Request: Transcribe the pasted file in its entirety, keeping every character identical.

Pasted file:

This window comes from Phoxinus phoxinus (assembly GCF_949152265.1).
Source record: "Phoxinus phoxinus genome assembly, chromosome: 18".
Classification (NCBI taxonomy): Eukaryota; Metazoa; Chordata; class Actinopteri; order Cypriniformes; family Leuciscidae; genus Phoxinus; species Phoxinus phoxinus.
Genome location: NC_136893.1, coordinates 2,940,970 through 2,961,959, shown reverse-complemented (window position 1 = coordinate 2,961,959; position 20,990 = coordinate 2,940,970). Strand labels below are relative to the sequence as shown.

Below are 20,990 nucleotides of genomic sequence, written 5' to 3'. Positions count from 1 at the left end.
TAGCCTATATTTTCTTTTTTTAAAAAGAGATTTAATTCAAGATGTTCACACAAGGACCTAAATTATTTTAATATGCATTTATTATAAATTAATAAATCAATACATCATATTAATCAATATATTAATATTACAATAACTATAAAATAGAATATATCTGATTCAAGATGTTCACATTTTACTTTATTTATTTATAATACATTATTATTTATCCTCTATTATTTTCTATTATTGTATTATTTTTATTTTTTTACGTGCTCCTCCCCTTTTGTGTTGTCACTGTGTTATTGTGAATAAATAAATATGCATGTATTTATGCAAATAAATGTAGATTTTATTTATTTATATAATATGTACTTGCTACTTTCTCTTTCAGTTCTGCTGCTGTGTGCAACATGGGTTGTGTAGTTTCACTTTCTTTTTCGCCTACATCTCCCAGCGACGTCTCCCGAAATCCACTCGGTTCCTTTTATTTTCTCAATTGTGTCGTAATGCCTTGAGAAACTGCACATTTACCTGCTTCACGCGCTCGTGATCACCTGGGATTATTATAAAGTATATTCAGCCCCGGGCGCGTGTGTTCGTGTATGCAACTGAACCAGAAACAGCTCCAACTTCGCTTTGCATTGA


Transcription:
This window comes from Phoxinus phoxinus (assembly GCF_949152265.1).
Source record: "Phoxinus phoxinus genome assembly, chromosome: 18".
Classification (NCBI taxonomy): Eukaryota; Metazoa; Chordata; class Actinopteri; order Cypriniformes; family Leuciscidae; genus Phoxinus; species Phoxinus phoxinus.
Genome location: NC_136893.1, coordinates 2,940,970 through 2,961,959, shown reverse-complemented (window position 1 = coordinate 2,961,959; position 20,990 = coordinate 2,940,970). Strand labels below are relative to the sequence as shown.

Below are 20,990 nucleotides of genomic sequence, written 5' to 3'. Positions count from 1 at the left end.
TAGCCTATATTTTCTTTTTTTAAAAAGAGATTTAATTCAAGATGTTCACACAAGGACCTAAATTATTTTAATATGCATTTATTATAAATTAATAAATCAATACATCATATTAATCAATATATTAATATTACAATAACTATAAAATAGAATATATCTGATTCAAGATGTTCACATTTTACTTTATTTATTTATAATACATTATTATTTATCCTCTATTATTTTCTATTATTGTATTATTTTTATTTTTTTACGTGCTCCTCCCCTTTTGTGTTGTCACTGTGTTATTGTGAATAAATAAATATGCATGTATTTATGCAAATAAATGTAGATTTTATTTATTTATATAATATGTACTTGCTACTTTCTCTTTCAGTTCTGCTGCTGTGTGCAACATGGGTTGTGTAGTTTCACTTTCTTTTTCGCCTACATCTCCCAGCGACGTCTCCCGAAATCCACTCGGTTCCTTTTATTTTCTCAATTGTGTCGTAATGCCTTGAGAAACTGCACATTTACCTGCTTCACGCGCTCGTGATCACCTGGGATTATTATAAAGTATATTCAGCCCCGGGCGCGTGTGTTCGTGTATGCAACTGAACCAGAAACAGCTCCAACTTCGCTTTGCATTGA